The cloth did work to a point, but there were bees on top of the cloth when we opened the hive on Monday evening. The bees were also tired of being messed with at that point. They decided that I was the target of their wrath. Just a small aside, if you decide to work with bees and you have long hair, make sure it is pulled back TIGHTLY. If they manage to find a way under your veil they will get caught in your hair. It is difficult to make sure stingers are out when they are in your scalp surrounded by hair and it is really difficult to get the poor dead bees out of your hair in the shower Scalp wounds also hurt, not as much as 3 tightly grouped stings on the eyebrow, but they hurt just the same.
So, after I ran cursing across the yard shedding clothing as I went, not one of my best moments I'll admit, we realised we needed plan C. I was mulling it over the next morning as I iced my face, the biggest issue is that the 'bars' from the nuc don't fit snuggly into the hive like the regular bars do. Even with the cloth on top of the bars the bees are able to get around it. Putting a solid top over the bars would make the hive really hot and stress the bees too much. However, if we could find a way to fix a solid surface over the area where the two nuc bars are, we could function until the bees work their way over and build new comb on the other regular bars.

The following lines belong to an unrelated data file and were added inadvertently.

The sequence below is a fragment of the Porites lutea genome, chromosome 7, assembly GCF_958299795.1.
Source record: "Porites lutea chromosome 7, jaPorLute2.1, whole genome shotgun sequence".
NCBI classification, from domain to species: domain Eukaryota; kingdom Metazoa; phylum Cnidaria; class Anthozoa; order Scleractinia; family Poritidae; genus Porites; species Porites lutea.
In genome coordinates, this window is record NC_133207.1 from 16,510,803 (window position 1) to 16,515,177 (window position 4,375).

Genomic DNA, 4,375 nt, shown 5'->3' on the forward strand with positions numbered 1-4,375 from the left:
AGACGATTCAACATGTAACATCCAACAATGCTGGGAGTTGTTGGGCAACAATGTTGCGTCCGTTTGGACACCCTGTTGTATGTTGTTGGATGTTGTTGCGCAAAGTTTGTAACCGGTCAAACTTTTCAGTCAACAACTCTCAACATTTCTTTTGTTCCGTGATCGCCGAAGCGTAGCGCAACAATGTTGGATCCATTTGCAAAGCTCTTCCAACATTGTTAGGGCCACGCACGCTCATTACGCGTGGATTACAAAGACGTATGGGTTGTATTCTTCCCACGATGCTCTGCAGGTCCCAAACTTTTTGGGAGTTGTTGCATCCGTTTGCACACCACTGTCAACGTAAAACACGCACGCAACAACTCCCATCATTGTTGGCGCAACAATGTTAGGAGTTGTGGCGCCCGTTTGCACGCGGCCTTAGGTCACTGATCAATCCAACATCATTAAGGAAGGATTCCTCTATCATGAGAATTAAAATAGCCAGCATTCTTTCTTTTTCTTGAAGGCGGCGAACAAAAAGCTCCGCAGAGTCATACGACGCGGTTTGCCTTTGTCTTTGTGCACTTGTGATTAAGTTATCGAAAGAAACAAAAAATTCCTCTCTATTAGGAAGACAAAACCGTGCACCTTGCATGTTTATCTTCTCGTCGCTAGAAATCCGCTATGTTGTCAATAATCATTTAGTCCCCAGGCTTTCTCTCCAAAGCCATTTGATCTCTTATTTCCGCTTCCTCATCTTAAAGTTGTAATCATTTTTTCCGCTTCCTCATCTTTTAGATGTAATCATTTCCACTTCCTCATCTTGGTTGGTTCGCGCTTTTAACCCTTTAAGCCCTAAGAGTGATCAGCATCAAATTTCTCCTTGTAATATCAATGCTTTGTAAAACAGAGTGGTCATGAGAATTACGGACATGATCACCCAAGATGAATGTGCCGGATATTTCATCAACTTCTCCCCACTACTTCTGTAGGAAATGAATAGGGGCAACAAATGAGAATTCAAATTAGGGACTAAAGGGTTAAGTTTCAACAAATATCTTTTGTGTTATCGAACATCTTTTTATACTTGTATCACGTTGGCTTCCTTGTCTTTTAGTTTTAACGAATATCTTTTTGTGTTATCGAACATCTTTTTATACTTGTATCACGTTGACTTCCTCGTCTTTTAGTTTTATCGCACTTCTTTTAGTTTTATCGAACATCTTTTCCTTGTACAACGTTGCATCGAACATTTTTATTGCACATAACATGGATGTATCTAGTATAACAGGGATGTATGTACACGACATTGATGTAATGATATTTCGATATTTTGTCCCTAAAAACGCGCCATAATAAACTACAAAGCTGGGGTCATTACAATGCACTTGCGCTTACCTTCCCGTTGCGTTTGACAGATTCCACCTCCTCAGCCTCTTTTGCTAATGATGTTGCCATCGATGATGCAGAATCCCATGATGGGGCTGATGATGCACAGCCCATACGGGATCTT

We reached a compromise, Gary cut a board about six inches wide and the same length as the regular bars. He and Reiley placed this board over the cloth covering yesterday. Gary had a peak under the cloth and reported that the bees were filling in the space around the bars and the cloth but were not laying foundation on top of the cloth. Unfortunately I wasn't able to see the board go in. I decided that trying to fit the board with only one eye functioning, and hence no depth perception was not the best plan ever.
The good news is that Gary and Reiley were able to place the board quickly and with minimum disturbance so the bees stayed calm. I am going to take the top of the hive on Saturday just to check, and I'll take a couple of pictures then. So, what have we learned? If I ever need to convert a Langstroth nuc to a top bar hive again, I will cut the comb completely from the frame and use a large needle and some baler twine to attach the comb to a regular top bar. It is slightly more disruptive to begin with but if I can prevent the disruption that we have caused the bees this week it is a no brainer.
So ends lessons learned on the homestead this week. Have a good day everyone, I'm off to ice my face again.